The funniest moments from the Battlefield 1 beta

You might find it difficult to take a military shooter that features corpse golf, mountain-scaling horses, and dancing planes seriously, but this is Battlefield.

You have only a few more days to enjoy the open beta for Battlefield 1 available on PC, PlayStation 4, and Xbox One. It’s a limited experience with only a single map, and it has the kind of bugs you’d expect from a beta test.

It’s also unmistakably a Battlefield game as measured in part by the hilarious chaos that regularly ensues when you put 64 players together and hand them a cavalcade of dangerous vehicles and explosive devices. Here is a small collection of videos showing how crazy a match of Battlefield 1 can get.

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Who says you need a gunner in a biplane? You can fly and shoot at the same time. Just make sure you get back into the pilot seat before the plane corkscrews into the ground.

We realize this is just a bug, but how do you not enjoy dancing biplanes?

You need to be careful using flares. If you shoot them into the air they can automatically mark enemies for your teammates. If you shoot them into the ground they mark you instead—with fire.

Guns are great for shooting down enemy planes, but mid-air grappling also seems to work. Just make sure you get clear of the crash site.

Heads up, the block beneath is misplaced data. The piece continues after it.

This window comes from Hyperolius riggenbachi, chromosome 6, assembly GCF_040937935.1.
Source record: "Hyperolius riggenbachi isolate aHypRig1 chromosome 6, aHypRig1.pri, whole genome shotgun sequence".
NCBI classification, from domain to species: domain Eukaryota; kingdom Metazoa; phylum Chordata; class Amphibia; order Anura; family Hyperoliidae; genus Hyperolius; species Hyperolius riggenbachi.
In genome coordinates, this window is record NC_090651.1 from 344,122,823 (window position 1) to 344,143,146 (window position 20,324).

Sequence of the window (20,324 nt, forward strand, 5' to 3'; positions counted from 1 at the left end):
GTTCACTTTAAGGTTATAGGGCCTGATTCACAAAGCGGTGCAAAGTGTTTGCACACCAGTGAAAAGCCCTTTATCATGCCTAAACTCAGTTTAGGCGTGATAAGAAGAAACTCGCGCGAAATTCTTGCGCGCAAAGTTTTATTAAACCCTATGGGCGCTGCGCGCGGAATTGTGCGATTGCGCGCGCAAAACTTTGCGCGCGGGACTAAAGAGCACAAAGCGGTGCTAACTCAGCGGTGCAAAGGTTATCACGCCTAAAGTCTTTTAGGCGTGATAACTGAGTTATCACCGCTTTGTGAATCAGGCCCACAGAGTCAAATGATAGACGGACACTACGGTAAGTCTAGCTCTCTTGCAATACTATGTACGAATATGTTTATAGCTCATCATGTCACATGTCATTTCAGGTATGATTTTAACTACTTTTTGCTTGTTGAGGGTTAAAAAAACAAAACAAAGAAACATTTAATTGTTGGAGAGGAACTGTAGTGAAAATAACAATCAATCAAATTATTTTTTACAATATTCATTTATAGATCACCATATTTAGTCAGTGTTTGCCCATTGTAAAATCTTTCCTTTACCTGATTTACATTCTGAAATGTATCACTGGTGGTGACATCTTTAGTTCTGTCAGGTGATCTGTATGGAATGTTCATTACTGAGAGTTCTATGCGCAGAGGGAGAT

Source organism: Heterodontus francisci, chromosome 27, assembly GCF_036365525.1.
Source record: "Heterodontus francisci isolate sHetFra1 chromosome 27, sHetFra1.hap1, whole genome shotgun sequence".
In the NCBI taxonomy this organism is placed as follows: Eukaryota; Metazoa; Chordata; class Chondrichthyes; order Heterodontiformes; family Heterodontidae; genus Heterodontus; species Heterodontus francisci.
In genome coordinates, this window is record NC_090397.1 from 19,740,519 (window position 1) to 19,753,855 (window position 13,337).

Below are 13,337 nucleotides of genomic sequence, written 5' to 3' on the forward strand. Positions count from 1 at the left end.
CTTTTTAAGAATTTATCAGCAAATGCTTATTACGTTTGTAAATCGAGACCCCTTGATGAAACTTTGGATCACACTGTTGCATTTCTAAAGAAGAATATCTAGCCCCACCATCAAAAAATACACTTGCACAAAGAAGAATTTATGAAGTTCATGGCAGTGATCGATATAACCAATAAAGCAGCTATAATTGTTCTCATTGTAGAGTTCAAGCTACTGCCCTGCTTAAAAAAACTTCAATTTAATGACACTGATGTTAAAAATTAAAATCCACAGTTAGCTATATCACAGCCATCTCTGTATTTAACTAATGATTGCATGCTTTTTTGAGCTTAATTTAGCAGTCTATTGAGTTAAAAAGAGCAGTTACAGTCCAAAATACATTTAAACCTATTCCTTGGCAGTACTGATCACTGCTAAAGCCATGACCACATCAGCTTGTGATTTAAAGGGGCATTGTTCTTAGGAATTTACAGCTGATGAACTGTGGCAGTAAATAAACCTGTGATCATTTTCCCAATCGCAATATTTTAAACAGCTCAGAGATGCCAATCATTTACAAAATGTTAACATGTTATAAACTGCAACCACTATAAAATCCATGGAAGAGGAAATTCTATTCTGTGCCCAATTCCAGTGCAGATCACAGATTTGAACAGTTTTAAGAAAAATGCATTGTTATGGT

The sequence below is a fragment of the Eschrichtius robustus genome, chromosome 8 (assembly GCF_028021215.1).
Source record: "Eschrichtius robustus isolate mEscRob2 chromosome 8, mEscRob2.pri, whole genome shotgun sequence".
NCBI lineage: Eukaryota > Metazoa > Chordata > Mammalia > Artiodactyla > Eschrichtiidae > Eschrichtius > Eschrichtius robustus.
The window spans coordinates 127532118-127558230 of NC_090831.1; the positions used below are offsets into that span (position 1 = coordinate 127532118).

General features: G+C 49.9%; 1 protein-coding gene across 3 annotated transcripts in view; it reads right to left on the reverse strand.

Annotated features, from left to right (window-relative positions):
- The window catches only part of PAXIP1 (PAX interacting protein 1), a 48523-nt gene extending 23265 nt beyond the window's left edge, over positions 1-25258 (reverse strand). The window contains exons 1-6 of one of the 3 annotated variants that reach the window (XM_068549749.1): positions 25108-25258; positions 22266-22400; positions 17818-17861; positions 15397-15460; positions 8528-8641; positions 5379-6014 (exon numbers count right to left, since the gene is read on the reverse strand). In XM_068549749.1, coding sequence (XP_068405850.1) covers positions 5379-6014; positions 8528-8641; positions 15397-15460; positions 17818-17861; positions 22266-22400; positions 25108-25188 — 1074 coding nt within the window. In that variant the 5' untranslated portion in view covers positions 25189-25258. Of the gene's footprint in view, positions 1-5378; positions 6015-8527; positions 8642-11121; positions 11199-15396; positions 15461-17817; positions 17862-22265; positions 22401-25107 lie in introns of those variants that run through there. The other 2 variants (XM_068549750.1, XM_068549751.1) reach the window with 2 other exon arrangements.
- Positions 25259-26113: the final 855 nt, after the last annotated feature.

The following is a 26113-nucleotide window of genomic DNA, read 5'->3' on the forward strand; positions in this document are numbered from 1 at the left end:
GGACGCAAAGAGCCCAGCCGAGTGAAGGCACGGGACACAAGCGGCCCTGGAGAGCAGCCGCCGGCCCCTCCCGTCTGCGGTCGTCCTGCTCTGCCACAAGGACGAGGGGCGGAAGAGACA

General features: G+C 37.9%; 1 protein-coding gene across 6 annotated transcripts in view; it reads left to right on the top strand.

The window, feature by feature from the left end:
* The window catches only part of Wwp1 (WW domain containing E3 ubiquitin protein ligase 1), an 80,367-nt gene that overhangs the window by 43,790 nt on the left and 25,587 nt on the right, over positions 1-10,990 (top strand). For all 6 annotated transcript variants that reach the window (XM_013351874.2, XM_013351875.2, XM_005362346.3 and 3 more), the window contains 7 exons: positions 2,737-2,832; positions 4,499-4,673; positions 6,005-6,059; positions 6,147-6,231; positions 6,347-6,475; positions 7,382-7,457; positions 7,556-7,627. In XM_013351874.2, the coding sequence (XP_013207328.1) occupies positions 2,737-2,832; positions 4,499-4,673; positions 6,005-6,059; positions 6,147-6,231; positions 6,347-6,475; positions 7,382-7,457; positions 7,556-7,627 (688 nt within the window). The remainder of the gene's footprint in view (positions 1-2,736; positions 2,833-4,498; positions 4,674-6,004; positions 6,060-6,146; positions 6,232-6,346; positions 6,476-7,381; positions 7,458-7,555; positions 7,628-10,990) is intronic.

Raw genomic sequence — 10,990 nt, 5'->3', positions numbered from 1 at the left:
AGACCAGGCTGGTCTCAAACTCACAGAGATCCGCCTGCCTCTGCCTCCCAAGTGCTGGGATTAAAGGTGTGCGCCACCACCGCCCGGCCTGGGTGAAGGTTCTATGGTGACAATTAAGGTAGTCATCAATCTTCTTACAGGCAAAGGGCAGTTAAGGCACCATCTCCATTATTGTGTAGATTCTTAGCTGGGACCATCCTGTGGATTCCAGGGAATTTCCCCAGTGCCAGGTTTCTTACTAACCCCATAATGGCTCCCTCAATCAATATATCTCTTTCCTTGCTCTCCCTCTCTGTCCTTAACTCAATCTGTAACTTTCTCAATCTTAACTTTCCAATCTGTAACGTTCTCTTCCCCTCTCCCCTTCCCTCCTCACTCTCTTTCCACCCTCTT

These enterprising gentlemen accidentally invented a golfing minigame that involves explosives and ragdoll physics.

Battlefield 1 introduces horses, a first for the franchise. A scimitar-wielding rider can be bad news for infantry, but horses don’t hold up well against armored cars and tanks.

Tall rock formations are excellent positions for snipers. They are also excellent positions for horses and tanks, apparently.

Enjoy creating your own moments of comedic chaos in the Battlefield 1 open beta, which ends on Thursday, Sept. 8. The retail release of Battlefield 1 will hit stores on Oct. 21.

Dennis Scimeca

Dennis Scimeca

Dennis Scimeca was the Daily Dot's gaming reporter until 2016. He loves first-person shooters, role-playing games, and massively multiplayer online games. His work has appeared in Salon, NPR, Ars Technica, Kotaku, Polygon, Gamasutra, GamesBeat, Paste, and Mic.